# Plotting average result against a variable

I'm trying to figure out how to create an odd dice curve - specifically, odd when plotting between an axis of average result versus amount of dice (so xd6 gets 3.5 for x=1, 7 for x=2 and so on).

But, I can't figure out how (if?) anydice can let me control what the plot axis will be, or how to work around it anyway. Any pointers?

• Is the summary view what you want? If not, I'm not quite sure what you're asking for. Feb 11, 2022 at 20:53
• @IlmariKaronen Alas, no. I want to loop through several values of X (say, 1-10), calculate the average of a roll based on X (say, Xd6) and then plot the relationship between X and the average of the rolls. Feb 11, 2022 at 21:29
• That's exactly the "mean" curve in what Ilmari posted. Feb 12, 2022 at 2:44
• @HighDiceRoller I am evidently blind, cause I knew that. Thanks, you two! Feb 12, 2022 at 11:29
• @IlmariKaronen can you make this an answer so I can choose it? If convenient, add the instruction to hit 'graph view' for completeness' sake, and if there's a way to hide the other plots (particularly maximum) for clarity, that'll be even better! Feb 12, 2022 at 11:29

You can output each of your rolls with an appropriate title, as in:

loop N over {1..10} {
output Nd6 named "[N]d6"
}


and then switch to the summary view. Here, the uppermost chart (titled "mean") shows the average of each roll your program outputs:

If you prefer, the summary output can also be viewed in graph mode, with the black line showing the mean:

Unfortunately, there does not seem to be any way (short of writing a userscript or something like that to manipulate the AnyDice UI) to hide the "deviation", "minimum" and "maximum" outputs in summary mode and to show only the mean. This can be a problem especially in graph view mode, since for some distributions (such as those involving "exploding dice") the maximum can be significantly higher than the mean, and thus make the mean line hug the bottom of the chart when graphed.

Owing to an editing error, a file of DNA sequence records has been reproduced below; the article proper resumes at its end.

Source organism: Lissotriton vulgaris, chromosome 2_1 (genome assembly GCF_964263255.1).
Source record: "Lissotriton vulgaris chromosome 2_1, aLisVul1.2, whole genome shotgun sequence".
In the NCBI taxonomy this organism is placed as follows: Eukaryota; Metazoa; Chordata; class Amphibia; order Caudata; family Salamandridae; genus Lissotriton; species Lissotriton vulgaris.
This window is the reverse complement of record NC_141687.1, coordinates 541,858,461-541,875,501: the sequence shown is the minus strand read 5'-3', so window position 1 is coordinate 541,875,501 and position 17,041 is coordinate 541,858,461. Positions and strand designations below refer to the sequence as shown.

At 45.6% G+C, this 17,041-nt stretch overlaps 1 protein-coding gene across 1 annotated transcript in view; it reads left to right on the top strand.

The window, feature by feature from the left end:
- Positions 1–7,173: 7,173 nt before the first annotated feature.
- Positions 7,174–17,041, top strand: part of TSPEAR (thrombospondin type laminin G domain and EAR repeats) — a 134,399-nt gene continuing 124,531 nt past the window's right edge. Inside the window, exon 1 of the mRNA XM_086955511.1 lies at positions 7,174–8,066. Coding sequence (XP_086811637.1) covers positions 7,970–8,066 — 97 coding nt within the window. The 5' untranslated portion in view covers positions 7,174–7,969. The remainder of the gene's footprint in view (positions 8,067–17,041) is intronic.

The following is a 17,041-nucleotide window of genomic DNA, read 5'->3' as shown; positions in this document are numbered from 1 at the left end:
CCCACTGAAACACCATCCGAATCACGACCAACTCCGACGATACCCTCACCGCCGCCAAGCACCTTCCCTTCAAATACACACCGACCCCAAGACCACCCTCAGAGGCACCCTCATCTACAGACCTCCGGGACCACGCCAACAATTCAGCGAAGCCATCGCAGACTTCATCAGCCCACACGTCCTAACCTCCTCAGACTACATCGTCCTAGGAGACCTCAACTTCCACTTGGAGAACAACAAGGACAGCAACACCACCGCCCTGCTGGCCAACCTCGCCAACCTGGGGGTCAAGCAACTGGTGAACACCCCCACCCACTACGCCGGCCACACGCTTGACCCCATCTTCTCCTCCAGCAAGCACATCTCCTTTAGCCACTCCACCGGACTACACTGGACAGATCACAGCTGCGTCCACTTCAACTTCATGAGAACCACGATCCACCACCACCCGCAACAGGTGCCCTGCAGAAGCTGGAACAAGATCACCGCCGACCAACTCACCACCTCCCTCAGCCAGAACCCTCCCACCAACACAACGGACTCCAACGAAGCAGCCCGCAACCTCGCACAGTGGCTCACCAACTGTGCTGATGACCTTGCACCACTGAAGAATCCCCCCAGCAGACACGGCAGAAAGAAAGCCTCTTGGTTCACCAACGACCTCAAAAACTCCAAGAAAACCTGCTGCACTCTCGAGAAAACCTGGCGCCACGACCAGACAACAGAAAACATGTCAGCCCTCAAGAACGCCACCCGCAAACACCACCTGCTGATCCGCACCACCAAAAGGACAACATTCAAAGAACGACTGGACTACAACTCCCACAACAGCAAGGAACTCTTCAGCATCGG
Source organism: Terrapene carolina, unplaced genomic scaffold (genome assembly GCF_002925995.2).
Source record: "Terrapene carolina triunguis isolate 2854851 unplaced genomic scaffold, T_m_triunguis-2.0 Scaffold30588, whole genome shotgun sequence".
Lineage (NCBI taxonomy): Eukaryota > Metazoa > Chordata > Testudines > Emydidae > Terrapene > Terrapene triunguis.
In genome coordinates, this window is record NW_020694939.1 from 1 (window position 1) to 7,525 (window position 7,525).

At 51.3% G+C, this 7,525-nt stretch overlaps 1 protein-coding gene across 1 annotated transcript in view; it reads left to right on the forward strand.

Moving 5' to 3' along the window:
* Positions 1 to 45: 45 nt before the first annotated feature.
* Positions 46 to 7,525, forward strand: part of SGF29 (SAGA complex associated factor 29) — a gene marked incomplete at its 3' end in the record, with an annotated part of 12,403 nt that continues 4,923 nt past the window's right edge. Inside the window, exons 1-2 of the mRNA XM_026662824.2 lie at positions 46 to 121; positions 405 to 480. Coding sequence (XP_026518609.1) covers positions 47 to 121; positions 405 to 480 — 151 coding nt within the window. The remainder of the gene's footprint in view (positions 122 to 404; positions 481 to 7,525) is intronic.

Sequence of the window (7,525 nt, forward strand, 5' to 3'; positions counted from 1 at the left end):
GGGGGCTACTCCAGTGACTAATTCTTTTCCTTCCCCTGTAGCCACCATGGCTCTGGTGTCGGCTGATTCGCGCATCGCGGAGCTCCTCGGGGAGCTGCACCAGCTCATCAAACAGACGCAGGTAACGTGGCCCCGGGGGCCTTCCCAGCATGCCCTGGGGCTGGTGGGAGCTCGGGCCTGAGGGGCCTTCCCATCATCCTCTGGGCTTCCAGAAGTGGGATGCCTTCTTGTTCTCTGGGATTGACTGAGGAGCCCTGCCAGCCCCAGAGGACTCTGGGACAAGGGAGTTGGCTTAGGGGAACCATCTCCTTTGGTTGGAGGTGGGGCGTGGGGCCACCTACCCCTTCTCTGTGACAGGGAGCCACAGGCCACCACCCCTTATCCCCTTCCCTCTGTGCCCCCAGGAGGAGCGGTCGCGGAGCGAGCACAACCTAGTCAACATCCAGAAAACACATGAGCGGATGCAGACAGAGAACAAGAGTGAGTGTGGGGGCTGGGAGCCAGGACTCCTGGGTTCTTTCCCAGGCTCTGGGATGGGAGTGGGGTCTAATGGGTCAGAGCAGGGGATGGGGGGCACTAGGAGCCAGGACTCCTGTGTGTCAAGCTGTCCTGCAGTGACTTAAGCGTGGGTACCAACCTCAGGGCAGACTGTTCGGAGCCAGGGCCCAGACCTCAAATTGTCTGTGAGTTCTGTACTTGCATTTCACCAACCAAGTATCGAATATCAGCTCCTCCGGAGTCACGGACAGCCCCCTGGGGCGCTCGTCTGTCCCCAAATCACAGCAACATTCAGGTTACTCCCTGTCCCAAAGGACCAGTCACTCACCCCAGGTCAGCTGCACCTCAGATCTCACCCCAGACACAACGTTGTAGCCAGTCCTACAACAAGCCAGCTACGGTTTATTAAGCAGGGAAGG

However, one possible (though somewhat time-consuming) workaround is to switch to the "export" view mode, copy-paste the raw numeric CSV data from there to a spreadsheet (such as Excel, LibreOffice Calc or Google Sheets) and graph it there.

• An excellent and thorough response, thanks! That is exactly why I wanted to cut out maximum, and this is a fine way to do it if it comes to that! Feb 12, 2022 at 13:58

### You do not actually need anydice to do this.

Beside Ilmari Karonen's answer, you can consider the math behind this kind of dice rolling.

We know that a d6 follow a discrete uniform distribution, whose expected value $$\{\rm E}[d6]\$$ is 3.5. The expected value operator is linear, meaning that the expected value of the sum of the outcomes of two dice $$\d_1, \, d_2\$$ is the sum of the expected values of the two outcomes:

$${\rm E}[d_1 +d_2] = {\rm E}[d_1]+{\rm E}[d_2]$$

and it can be generalized to $$\X\$$ dice.

Then, you can directly compute the expected value of Xd6, which reads as $${\rm E}[Xd6] = X\cdot{\rm E}[d6] = X\cdot3.5$$

Hence, you can plot the dependence of the expected value on the number of d6 rolled, by considering the function

$$y = 3.5x$$

in the Cartesian Plane. Down below you can find an example written in Python.

import numpy as np
import matplotlib.pyplot as plt

average = np.zeros(10)
for x in np.arange(1,11,1):
average[x-1] = x*3.5

plt.plot(np.arange(1,11,1),average,'o--')
plt.xlabel("Number of Dice")
plt.ylabel("Expected value")


You can generalize this approach: for example you can plot the variance or the standard deviation of Xd6, or the expected value of Xd12 or other kind of dice.